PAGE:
The tractor wheelbase is 2,995mm, (just 100mm longer than that of the Puma 240 CVX), and space has been provided to accommodate large 2.15m diameter rear tyres. Engineered to handle high draught stresses, the rear axle has a double reduction drive unit and is available in fixed or sliding flange wheel mount types. The front axle is in-house produced and is used by smaller Magnum models. Both axles are dual wheel compatible.
Even with large 710/75R42 tyres fitted, overall width is under 3m, making the tractor far better suited to transport work than the larger Magnum.
Unladen weight is approximately 11,000kg and maximum gross vehicle weight is 16,000kg, providing plenty of opportunity of ballasting options to suit the application.
“Saddle-type’ front axle suspension is standard, using two hydraulic cylinders each offering eight degrees of oscillation and 110mm of vertical travel. The system is ‘active’ providing a rapid response as soon as movement is detected.
Anti-lock braking is an option, and there is a further upgrade which assists during headland turns by applying the inner wheel brake, but which automatically prevents the wheel locking, preventing brake and tyre wear, and soil smearing.
Fuel tank capacity is 630 litres, easily enough for at least 12 hours of work at 75 per cent load and Adblue capacity is 96 litres.
The latest Puma cab, used on the Optum is spacious and comfortable with excellent visibility all around. However, for the Optum, it is improved with cab suspension as standard and a premium range of seat options to choose from, including a dual-motion seat with swivel headrest, and adjustable lower seat cushions and armrests, as well as heating and ventilation in fabric and leather finishes. Despite the upgrades, the cab interior will be immediately familiar to current operators of Case IH CVX tractors, as the manufacturer has worked hard to maintain a common interface with other models in the range for ease of operation.
Most Optums will be working long days during busy times of the year and, while even the standard lighting package is significantly improved over the Puma’s, there are three options available offering up to 20 LED lights.
The Case IH AFS Pro 700 display is standard, and all Optums are supplied AccuGuide ready. Isobus Class 2 is standard and Class 3 is available as a factory-fit option, allowing the use of compatible implements which can control tractor functions such as steering, forward speed, hydraulic lift, PTO and rear remote spools. For tasks such as baling, this automation is claimed to increase productivity by up to nine per cent and provide fuel use savings up to four per cent due to efficient use of speed variation and optimum feeding rates.
A further upgrade is 2nd generation headland management (HMC11), which allows sequences of commands to be stored for each implement including tractor target speed, engine speed, front and rear PTO activation, PTO brake switch-off, remote hydraulic spools, Accuguide functions, front axle suspension and 4wd and differential lock activation. Triggers to control the functions can be distance or time-related, or can include hitch position, front PTO or rear PTO activation and direction shuttling.
An option is tyre pressure monitoring, which covers up to 16 tyres, including those of the tractor and an implement. The system will indicate when any of the tyres is operating outside of preset pressure parameters and an integrated tractor airline can be used to increase pressures if necessary.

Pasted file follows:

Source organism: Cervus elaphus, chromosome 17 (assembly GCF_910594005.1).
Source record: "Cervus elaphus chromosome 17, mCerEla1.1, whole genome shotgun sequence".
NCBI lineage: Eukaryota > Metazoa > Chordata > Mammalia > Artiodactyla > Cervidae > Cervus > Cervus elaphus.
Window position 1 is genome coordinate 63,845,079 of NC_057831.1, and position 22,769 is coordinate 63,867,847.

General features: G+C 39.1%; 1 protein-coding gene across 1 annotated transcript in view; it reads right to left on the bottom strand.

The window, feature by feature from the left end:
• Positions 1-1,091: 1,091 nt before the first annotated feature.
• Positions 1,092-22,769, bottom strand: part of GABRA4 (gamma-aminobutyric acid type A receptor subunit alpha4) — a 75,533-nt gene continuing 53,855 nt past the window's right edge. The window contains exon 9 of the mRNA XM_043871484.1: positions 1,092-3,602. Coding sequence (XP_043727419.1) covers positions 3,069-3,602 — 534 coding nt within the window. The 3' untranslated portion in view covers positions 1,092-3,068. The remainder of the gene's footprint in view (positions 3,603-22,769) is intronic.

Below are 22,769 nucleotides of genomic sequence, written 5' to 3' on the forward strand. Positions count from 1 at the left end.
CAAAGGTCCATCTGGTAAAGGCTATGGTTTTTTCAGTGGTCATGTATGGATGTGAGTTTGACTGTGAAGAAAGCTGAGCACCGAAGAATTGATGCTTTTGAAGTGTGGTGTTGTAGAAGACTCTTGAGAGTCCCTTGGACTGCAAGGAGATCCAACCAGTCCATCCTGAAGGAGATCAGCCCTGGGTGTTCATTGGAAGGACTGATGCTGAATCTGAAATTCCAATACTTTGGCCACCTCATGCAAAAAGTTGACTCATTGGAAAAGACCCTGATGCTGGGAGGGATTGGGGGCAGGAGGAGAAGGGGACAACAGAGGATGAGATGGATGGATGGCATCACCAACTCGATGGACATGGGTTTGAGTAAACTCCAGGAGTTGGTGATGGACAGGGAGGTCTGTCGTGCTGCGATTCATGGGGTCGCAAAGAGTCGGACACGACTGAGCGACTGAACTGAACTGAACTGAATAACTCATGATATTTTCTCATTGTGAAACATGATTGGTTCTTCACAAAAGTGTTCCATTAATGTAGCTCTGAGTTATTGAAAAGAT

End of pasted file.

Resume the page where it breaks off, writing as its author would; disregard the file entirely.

Telematics are available in either Basic or Advanced subscription packages, and allowing up to 80 parameters to be visible and reported. “Demand for remote documentation is growing,” explained Den, and being able to send data direct from the machine to the farm office is seen as an increasing benefit. In addition, it provides a ‘virtual dashboard’ view which allows operators to gain assistance with settings for implements and tasks.”
The new Optum CVX is claimed to have the longest service intervals in its class, with engine oil and filters needing a change at 600 hours and the hydraulic filters due at 600 hours, and oil at 1,200 hours.
There was an opportunity at the event to try out the new Optum CVX tractors, in the field, with a Vaderstad Opus 6m cultivator and, on the road, with a large tri-axle trailer. Access to the cab is good, and there is plenty of room for two people with the large passenger seat provided. Visibility to the front is very much as in the Puma, with a relatively short bonnet allowing an excellent forward view. The controls all fall easily to hand, and the test tractor was set up with the latest headland management system, which had been set up to automatically control the tractor speed as well as implement functions at the touch of a single button on the control joystick. At the end of the bout the button was pressed, the implement raised and the travel speed dropped to the required 8kph. Guided toward the position for the next bout, the button was pressed again and the automatic steering took over, the implement dropped into work and the engine speed increased to provide the pre-set working speed.
On single-track roads, the high cab position and decent rear view mirrors meant it was easy to keep an eye on the large trailer and the CVT transmission responded well to the speed commands set by the foot throttle or joystick, using automatic productivity management (APM) to select the appropriate engine speed and transmission ratio for optimum efficiency. The Maximum and minimum engine speeds can be set on the engine throttle lever, which is along-side the main control joystick. The Optum has reactive steering which is certainly a benefit on the road, with steering returning naturally to centre once the steering wheel is released.